<2005 “After the 2004 election, the Democratic Party had a ‘come to Jesus’ moment. Party leaders realized that they had been ignoring religious voters, allowing Republicans to corner the market. They resolved to change this, and in the past year have hired a religious outreach coordinator for the Democratic National Committee, placed religion consultants on campaign staffs, held caucus meetings on the topic, and tried to inject religious rhetoric into their messages.”—The Boston Globe (Boston), 13 November>

<2006 ”When I hear someone refer to a come-to-Jesus encounter/talk/experience, they're usually referring to a moment of truth that is difficult and harrowing for all who experience it.”—Telegraph-Herald (Dubuque, Iowa), 18 February>

<2007 “My feeling is at a certain point we're going to have a 'come-to-Jesus' moment in the caucus and talk about whether you fund (the war) or not," said Rep. Jim McDermott, D-Wash.”—AP Online, 17 April>

<2008 “Koonce got into teaching after he was in a severe car accident about five years ago. The wreck caused him to reassess his priorities. ‘It was kind of a come-to-Jesus moment,’ he says. ‘I started thinking about what was really important to me and a way for me to give back.’”— The Greater Baton Rouge Business Report (Louisiana), 18 November>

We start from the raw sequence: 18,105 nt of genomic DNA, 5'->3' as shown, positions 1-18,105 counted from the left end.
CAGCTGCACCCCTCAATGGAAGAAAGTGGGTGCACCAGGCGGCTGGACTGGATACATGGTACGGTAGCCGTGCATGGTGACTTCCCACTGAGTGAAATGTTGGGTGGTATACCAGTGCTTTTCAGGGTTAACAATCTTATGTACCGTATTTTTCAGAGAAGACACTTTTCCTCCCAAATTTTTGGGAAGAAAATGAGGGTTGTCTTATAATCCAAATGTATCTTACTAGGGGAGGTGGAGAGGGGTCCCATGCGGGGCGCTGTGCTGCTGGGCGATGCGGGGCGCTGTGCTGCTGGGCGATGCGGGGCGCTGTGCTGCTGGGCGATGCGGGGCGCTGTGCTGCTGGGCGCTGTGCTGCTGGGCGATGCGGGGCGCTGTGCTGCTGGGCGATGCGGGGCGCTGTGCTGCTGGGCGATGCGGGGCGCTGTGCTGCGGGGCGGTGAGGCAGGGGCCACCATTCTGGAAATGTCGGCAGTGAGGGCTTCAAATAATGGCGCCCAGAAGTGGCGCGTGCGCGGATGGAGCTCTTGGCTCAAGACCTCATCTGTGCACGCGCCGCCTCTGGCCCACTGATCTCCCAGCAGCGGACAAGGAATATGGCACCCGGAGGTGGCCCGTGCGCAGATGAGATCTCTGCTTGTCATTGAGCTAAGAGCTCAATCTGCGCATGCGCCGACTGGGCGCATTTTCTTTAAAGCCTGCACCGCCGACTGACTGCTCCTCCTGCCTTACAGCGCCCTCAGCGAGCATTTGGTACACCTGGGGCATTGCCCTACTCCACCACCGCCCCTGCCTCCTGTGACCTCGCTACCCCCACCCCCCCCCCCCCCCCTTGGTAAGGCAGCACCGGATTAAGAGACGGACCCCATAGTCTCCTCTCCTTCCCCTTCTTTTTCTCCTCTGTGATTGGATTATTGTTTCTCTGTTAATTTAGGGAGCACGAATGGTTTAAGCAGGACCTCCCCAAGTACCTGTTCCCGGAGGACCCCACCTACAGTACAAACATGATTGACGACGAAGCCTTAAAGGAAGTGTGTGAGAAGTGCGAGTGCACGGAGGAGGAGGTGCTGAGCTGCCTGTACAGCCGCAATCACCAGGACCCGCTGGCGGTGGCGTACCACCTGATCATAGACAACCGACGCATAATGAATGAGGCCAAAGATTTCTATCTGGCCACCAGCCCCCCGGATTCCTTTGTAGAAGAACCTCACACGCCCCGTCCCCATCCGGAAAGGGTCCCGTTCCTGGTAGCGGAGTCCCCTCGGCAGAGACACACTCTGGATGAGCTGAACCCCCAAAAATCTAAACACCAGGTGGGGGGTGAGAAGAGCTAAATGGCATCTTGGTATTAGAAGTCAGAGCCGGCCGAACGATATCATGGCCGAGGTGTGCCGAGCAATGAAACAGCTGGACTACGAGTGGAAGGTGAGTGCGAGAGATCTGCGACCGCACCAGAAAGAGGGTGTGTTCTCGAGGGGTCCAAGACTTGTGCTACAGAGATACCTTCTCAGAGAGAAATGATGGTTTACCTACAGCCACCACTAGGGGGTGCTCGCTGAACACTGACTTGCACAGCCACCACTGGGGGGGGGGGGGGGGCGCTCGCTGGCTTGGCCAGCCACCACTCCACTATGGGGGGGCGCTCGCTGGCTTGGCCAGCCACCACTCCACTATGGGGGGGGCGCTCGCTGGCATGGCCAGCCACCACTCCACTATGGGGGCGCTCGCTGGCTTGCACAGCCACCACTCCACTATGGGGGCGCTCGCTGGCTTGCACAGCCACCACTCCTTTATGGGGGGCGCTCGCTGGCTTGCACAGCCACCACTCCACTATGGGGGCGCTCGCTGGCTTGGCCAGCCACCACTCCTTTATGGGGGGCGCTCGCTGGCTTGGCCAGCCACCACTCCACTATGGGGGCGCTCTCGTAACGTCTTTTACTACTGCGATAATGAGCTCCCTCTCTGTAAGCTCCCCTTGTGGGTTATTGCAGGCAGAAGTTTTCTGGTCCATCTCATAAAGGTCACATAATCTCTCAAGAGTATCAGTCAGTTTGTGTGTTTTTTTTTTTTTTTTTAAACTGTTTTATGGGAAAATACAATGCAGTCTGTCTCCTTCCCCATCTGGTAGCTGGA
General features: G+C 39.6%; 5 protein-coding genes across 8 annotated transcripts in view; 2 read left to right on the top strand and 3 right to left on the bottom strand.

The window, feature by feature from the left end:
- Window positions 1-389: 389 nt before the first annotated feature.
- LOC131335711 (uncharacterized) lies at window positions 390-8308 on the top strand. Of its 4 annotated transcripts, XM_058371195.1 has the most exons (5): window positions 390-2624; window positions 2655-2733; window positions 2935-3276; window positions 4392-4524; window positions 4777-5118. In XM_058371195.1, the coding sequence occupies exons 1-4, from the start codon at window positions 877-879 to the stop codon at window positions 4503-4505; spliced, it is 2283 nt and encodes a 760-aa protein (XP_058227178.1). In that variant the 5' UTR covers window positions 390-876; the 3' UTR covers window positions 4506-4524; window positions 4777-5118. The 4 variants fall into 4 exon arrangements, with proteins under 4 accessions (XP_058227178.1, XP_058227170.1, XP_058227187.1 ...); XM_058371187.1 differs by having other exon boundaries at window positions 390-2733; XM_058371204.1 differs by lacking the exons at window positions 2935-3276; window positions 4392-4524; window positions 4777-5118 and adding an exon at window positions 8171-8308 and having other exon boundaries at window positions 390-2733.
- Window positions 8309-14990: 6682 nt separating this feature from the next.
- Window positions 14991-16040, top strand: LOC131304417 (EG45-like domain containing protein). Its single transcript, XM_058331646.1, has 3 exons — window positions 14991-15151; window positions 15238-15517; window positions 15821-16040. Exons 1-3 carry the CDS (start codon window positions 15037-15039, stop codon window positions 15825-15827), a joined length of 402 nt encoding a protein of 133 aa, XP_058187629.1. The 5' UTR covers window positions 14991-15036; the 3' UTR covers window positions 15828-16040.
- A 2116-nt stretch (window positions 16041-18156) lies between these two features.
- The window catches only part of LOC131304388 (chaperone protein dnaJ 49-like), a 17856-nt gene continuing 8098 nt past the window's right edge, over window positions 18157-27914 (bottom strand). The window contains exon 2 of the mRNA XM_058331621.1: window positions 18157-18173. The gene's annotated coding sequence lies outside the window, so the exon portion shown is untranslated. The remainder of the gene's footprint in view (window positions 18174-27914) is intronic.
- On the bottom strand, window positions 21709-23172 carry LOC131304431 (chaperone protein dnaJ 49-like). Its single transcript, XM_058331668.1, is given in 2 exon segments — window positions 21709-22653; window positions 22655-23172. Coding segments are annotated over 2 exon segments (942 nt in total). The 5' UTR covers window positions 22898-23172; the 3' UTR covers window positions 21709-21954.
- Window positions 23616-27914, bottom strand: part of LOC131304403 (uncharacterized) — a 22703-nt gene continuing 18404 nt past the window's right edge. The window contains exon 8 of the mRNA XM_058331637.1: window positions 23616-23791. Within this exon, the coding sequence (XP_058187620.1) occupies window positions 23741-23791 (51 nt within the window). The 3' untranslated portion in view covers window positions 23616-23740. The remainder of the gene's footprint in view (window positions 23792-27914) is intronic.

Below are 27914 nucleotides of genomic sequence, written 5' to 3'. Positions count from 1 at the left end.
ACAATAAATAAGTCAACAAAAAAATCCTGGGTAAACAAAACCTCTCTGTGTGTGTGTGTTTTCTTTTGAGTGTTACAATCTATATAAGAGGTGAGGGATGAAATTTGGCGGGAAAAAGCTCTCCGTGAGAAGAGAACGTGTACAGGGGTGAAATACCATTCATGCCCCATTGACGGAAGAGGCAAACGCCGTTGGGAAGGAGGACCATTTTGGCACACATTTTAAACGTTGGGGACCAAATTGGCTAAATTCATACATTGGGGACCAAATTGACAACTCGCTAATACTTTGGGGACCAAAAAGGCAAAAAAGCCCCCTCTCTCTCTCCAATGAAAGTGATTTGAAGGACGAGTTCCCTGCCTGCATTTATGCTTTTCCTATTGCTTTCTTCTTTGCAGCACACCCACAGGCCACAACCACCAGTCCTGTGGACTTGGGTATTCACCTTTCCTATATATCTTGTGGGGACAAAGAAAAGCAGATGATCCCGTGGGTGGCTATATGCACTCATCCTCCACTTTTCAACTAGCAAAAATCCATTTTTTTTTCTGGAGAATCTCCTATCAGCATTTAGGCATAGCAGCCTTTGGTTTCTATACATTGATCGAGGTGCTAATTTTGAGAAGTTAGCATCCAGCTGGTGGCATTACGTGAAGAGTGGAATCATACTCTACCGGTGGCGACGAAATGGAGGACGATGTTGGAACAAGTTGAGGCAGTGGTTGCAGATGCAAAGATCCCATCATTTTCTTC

<2009 “Karen Marie Livingston, 49, who commutes between Woodbridge and Capitol Hill, got six tickets during years of cheating, the last one a whopper. ‘I decided to stop when I had to tell my husband I got a $1,000 ticket,’ she said. ‘I cried for a week. But I couldn't blame anyone but myself. When you get a $1,000 ticket, it's a come-to-Jesus moment.’”—Washington Post, 15 February> [[illegally driving in HOV (High Occupancy Vehicle) highway lanes]]

<2010 “As important as the Massachusetts special election was to the health-care debate, it also represents a come-to-Jesus moment for the GOP. What kind of party will it be?”—Washington Post, 20 January>
(quotes from archived sources)
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Ken G – November 7, 2010
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Re: come-to-Jesus moment

Post by Erik_Kowal » Mon Nov 08, 2010 7:28 am

In politics, it appears to me that the difference between a come-to-Jesus moment and a go-to-hell moment is largely in the eye of the beholder.